He did not leave the bedroom for the next five days. Oropher came in to visit at Fingon's grudging consent, which Glorfindel supposed was indicative of Fingon's concern for his wellbeing, and they shared candies by the fire. He kept his wrists covered at all times. Only his fingers showed past the cuffs of too-long sleeves on too-long robes borrowed from Fingon, and Oropher saw neither the bandages nor the scars hidden beneath, and Glorfindel did not talk about them.
Left alone, he either slept like a stone or paced about Fingon's bedroom and bathroom like an agitated cat. He ate when Fingon brought him food, and bathed when Fingon had the tub filled, and otherwise allowed his life to be dictated by Fingon's routine. He never tried to leave. He would not show his face, or his scars, in the tower halls and corridors to be stared at by mannerless onlookers. It was a certain thing that they would all know his story by now; Fingon's dungeon heroics were the new topic of choice about court, according to Oropher. He would not leave. Everything he wanted was in the two rooms. Besides, it was cold away from the fire, and Glorfindel had developed a deep mistrust for anything as foreign and northerly as snow.
He was sitting in a chair by the fire, wrapped in blankets, when Fingon came up at the end of the fifth day.
"I have something for you."
Fingon shook his head. "No, but that's on its way. Here."
From under his arm, he handed Glorfindel a tightly wrapped bundle of blue fabric with hints of fur showing between the folds, which Glorfindel opened with a hitch in his breath. A wide, fur-lined cape unrolled over his knees and onto the floor.
"I hope that should be enough to keep you warm away from your place by the fire," said Fingon.
"You had it made for me," Glorfindel murmured. He lifted the collar to his chin, letting the cape cover his body. The fur still smelled of animals. It would have disgusted him once, back in Valmar when he was foolish enough to care about such trivial things as goodness and morality, but now he found it oddly pleasing. Fingon had ordered this extravagant thing made just for him. It made him smile.
"I had originally commissioned it for me," Fingon admitted. "But I recently decided you had greater need than I. So I had Armion change the fabric from black to blue. These, though, are entirely for you. Hold out your arms."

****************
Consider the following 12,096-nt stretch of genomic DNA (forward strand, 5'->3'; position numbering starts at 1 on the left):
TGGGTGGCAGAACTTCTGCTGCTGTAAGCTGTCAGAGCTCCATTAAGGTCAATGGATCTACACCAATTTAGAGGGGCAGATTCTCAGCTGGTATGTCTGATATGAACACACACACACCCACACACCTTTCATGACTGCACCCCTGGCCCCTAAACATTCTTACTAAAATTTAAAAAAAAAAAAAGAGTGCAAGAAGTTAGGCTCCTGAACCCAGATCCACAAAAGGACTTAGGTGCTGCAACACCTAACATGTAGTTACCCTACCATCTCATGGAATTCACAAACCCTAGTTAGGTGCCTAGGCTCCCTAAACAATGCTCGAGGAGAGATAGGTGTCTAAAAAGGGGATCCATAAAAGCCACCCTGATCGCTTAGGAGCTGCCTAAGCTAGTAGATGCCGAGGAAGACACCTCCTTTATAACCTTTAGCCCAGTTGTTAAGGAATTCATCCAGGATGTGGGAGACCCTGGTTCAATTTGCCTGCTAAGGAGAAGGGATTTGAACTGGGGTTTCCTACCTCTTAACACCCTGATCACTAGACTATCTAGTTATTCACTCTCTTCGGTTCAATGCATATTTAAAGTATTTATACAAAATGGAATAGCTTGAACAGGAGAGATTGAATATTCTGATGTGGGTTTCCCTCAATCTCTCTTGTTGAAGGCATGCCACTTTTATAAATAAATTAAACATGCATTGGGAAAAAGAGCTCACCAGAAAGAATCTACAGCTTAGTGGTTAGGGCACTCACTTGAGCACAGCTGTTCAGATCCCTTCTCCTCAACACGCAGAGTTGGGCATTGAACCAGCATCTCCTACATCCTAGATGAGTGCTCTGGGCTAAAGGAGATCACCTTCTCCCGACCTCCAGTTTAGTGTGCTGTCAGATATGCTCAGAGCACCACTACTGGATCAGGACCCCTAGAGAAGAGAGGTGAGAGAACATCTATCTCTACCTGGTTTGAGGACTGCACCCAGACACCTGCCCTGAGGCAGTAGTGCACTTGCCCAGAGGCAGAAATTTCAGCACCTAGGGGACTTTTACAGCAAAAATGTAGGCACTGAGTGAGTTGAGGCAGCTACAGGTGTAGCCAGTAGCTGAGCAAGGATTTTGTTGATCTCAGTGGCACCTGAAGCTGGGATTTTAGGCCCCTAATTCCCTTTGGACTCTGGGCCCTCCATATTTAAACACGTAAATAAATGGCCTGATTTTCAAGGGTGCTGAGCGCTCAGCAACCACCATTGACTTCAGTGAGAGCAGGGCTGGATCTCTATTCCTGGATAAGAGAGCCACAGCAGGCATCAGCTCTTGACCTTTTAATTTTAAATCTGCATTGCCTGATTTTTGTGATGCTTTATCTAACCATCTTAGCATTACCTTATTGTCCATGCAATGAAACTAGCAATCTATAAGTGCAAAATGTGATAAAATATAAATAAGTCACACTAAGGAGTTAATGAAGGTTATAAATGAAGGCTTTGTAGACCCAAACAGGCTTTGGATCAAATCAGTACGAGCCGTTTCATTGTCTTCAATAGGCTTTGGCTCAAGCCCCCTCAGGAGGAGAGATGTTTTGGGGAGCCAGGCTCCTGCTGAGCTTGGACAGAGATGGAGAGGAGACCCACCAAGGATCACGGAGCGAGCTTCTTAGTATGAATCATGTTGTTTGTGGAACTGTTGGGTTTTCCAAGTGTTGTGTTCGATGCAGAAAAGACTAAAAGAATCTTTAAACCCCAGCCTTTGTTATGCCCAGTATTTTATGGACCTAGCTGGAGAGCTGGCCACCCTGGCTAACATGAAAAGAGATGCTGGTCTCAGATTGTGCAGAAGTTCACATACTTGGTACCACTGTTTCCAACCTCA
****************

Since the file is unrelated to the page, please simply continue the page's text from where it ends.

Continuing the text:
Fingon knelt on the floor at Glorfindel's side, loosening the bandages while Glorfindel held his arms still. The skin at his wrists had mostly healed. But it had hardened into scars in twisted ways; it was no longer brown but red like a burn across the tops of ridges, and whiter than Noldorin skin in the valleys between. It felt ready to crack if he bent his hand too far. This was the new shape of his body, and he could not bear to look at it. His eyes remained closed as Fingon let the bandages fall to the floor. Then, with a click of metal, he felt a gentle weight closing around his wrists.
Gold glinted back at him when he blinked. Not a cheap, brassy alloy as he used to see in Valmar, but true gold, and enough of it to make his mouth fall open in wonder. Gold covered his scars completely: one wide band on each wrist. The surfaces had been etched with fine patterns of circles and lines, catching the light, and the insides were lined with something soft. No hint of damaged skin showed above or below those perfect gold bracelets.
"You will never have to see your scars, so long as you wear these," said Fingon. "A poor substitute for flawless skin, but the best I can do."
"Thank you," Glorfindel whispered. He turned his hands over and back, watching the rings of metal from hinge to clasp as they sat so beautifully on his arms that he would have guessed they were always meant to be there. Then he slid from the chair, fur cape trailing behind, down to the floor and into the sheltering warmth of Fingon's embrace.
Fingon took care of him now. As long as he stayed with Fingon, he would never again feel pain or misery. It was a small price to pay. He knew, as he watched the Sindarin boys bring in a supper tray of hot food, that he would never be hungry as long as he remained under Fingon's protection. And he knew, as he watched the Sindarin boys shiver in their thin coats, that he would never be cold. As long as he stayed with Fingon, he would never be at the mercy of the world. He would never wander helplessly. He would never go without. Fingon took care of him now.
"It was Alkarossë," he said quietly. "I told him you would not want me in that cell, but he ignored my words. I asked him to go to you, to ask if that was what you intended, but he refused. He wouldn't listen, even when I told him you would be displeased. It was all Alkarossë's fault. I hate him."
Fingon, stroking Glorfindel's hair and breathing silent warmth against his cheek, said, "I will set it right."
Glorfindel dressed late the next morning, after Fingon left. He watched how the gold at his wrists shone as he pulled on his best clothes, and fastened the high collar of the fur cape snugly around his neck. Then he walked downstairs like a prince.